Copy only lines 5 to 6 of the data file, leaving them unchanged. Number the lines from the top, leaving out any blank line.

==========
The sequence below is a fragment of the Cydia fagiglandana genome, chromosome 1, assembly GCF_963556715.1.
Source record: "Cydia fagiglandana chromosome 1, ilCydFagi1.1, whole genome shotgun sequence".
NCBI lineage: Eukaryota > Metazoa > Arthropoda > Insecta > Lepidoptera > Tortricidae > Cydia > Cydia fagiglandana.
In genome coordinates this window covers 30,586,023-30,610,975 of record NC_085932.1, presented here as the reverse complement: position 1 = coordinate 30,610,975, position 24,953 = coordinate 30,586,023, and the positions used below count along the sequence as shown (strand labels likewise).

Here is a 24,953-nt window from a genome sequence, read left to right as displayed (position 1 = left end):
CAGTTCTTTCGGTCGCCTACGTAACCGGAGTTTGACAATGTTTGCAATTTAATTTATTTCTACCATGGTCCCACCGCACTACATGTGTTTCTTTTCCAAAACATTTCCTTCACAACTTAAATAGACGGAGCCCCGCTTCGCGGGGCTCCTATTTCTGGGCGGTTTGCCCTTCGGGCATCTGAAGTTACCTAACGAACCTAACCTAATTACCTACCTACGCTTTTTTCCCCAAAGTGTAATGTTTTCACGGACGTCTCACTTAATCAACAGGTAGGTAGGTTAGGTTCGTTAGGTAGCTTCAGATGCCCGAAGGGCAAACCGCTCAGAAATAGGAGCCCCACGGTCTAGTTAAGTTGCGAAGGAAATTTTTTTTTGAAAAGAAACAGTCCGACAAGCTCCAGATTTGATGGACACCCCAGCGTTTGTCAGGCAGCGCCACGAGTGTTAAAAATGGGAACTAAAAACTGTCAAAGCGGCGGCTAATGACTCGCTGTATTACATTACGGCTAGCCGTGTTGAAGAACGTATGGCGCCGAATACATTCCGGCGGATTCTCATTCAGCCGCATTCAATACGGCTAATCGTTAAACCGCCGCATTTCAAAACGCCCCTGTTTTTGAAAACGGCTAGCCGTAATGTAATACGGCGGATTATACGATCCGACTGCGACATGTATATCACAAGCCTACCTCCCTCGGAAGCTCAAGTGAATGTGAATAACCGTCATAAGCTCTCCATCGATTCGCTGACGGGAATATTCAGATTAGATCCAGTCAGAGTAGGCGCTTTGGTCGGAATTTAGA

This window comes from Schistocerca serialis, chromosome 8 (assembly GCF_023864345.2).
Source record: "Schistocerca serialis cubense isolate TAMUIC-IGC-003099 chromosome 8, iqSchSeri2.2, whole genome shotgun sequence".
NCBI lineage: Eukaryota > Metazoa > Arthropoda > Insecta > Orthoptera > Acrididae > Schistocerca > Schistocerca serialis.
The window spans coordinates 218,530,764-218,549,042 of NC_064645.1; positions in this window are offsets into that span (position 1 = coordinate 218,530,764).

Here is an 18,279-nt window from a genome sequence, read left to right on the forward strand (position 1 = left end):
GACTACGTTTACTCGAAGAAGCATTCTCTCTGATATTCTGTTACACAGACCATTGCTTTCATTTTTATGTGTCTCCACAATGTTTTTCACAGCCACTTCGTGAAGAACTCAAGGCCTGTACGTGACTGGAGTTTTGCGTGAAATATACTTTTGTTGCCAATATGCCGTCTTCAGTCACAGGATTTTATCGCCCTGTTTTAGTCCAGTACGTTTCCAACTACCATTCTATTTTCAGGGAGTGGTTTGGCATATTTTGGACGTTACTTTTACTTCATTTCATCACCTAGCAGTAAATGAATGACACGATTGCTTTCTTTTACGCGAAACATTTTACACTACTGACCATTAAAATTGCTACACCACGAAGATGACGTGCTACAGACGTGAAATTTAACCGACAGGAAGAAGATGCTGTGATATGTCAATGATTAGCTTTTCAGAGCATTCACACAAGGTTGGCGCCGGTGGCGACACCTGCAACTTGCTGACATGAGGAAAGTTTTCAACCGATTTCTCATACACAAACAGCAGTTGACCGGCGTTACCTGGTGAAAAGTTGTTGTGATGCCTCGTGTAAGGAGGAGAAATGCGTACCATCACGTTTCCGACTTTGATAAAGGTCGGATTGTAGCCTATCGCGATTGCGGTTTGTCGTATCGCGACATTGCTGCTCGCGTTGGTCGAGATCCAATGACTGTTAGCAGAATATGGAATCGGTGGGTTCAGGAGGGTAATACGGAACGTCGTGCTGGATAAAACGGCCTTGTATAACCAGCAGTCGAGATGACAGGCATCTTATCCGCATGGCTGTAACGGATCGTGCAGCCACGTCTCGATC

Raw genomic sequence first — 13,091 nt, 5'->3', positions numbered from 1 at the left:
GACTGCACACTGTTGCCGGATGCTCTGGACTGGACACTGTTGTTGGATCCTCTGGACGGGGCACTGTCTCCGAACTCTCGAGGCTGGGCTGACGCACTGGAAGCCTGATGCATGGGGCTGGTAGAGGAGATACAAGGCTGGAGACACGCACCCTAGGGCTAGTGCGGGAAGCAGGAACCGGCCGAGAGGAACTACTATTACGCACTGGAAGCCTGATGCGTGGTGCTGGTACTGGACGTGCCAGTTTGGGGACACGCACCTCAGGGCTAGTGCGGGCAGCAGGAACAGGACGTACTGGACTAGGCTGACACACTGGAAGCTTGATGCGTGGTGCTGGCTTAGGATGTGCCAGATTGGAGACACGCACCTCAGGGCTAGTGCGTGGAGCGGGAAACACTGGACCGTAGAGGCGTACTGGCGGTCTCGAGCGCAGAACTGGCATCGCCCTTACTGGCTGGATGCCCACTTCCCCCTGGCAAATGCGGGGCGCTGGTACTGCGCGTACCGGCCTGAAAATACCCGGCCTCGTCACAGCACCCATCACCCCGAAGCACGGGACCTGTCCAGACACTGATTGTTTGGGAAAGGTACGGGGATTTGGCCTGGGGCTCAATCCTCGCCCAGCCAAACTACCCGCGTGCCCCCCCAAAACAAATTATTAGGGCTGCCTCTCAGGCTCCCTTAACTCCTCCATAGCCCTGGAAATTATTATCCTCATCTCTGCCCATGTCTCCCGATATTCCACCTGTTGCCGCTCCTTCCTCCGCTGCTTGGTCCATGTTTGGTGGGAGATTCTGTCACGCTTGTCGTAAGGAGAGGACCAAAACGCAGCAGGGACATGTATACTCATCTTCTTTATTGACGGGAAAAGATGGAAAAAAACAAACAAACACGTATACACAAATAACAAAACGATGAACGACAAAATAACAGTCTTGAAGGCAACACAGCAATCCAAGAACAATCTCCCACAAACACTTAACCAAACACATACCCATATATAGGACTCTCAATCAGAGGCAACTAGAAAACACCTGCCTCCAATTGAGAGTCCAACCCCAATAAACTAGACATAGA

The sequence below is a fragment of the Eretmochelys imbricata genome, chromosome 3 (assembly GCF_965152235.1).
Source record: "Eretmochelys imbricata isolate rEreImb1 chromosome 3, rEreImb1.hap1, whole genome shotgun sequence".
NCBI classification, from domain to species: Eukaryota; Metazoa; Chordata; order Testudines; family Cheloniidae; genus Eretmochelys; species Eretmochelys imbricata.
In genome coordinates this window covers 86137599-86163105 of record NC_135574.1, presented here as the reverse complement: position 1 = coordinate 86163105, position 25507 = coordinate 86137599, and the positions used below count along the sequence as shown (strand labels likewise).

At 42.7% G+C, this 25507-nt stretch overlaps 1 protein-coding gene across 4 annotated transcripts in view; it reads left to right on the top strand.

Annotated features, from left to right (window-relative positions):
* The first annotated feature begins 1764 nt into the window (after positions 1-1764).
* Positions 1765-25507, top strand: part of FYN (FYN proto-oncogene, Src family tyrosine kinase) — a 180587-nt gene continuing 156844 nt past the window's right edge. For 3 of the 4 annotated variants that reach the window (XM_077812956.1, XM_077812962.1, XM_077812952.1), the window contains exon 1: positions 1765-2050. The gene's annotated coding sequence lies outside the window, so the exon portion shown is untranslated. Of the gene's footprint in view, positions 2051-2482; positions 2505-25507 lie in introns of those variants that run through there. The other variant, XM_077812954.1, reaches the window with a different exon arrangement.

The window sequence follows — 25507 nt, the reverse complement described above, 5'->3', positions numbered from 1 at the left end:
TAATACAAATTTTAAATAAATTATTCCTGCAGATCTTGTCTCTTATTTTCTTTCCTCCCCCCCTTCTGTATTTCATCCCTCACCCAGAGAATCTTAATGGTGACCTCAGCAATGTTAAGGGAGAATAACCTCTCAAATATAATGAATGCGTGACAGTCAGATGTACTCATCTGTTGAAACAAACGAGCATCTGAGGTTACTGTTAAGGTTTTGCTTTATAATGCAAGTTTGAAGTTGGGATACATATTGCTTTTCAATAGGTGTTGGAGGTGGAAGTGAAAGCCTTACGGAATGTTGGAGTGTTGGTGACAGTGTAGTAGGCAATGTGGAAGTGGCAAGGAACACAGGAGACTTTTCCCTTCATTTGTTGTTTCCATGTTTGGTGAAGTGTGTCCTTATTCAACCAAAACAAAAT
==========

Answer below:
Here is a 24,953-nt window from a genome sequence, read left to right as displayed (position 1 = left end):
CAGTTCTTTCGGTCGCCTACGTAACCGGAGTTTGACAATGTTTGCAATTTAATTTATTTCTACCATGGTCCCACCGCACTACATGTGTTTCTTTTCCAAAACATTTCCTTCACAACTTAAATAGACGGAGCCCCGCTTCGCGGGGCTCCTATTTCTGGGCGGTTTGCCCTTCGGGCATCTGAAGTTACCTAACGAACCTAACCTAATTACCTACCTACGCTTTTTTCCCCAAAGTGTAATGTTTTCACGGACGTCTCACTTAATCAACAGGTAGGTAGGTTAGGTTCGTTAGGTAGCTTCAGATGCCCGAAGGGCAAACCGCTCAGAAATAGGAGCCCCACGGTCTAGTTAAGTTGCGAAGGAAATTTTTTTTTGAAAAGAAACAGTCCGACAAGCTCCAGATTTGATGGACACCCCAGCGTTTGTCAGGCAGCGCCACGAGTGTTAAAAATGGGAACTAAAAACTGTCAAAGCGGCGGCTAATGACTCGCTGTATTACATTACGGCTAGCCGTGTTGAAGAACGTATGGCGCCGAATACATTCCGGCGGATTCTCATTCAGCCGCATTCAATACGGCTAATCGTTAAACCGCCGCATTTCAAAACGCCCCTGTTTTTGAAAACGGCTAGCCGTAATGTAATACGGCGGATTATACGATCCGACTGCGACATGTATATCACAAGCCTACCTCCCTCGGAAGCTCAAGTGAATGTGAATAACCGTCATAAGCTCTCCATCGATTCGCTGACGGGAATATTCAGATTAGATCCAGTCAGAGTAGGCGCTTTGGTCGGAATTTAGA